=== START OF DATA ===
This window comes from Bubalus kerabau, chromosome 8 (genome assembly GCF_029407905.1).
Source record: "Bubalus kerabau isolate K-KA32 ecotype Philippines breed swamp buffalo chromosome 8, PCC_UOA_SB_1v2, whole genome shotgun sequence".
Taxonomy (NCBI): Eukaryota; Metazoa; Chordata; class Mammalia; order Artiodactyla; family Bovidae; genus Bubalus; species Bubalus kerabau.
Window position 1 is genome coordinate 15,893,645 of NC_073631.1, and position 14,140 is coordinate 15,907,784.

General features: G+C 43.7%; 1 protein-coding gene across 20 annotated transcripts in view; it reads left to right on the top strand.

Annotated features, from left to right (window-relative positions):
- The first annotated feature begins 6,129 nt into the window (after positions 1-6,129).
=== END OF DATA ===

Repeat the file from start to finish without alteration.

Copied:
This window comes from Bubalus kerabau, chromosome 8 (genome assembly GCF_029407905.1).
Source record: "Bubalus kerabau isolate K-KA32 ecotype Philippines breed swamp buffalo chromosome 8, PCC_UOA_SB_1v2, whole genome shotgun sequence".
Taxonomy (NCBI): Eukaryota; Metazoa; Chordata; class Mammalia; order Artiodactyla; family Bovidae; genus Bubalus; species Bubalus kerabau.
Window position 1 is genome coordinate 15,893,645 of NC_073631.1, and position 14,140 is coordinate 15,907,784.

General features: G+C 43.7%; 1 protein-coding gene across 20 annotated transcripts in view; it reads left to right on the top strand.

Annotated features, from left to right (window-relative positions):
- The first annotated feature begins 6,129 nt into the window (after positions 1-6,129).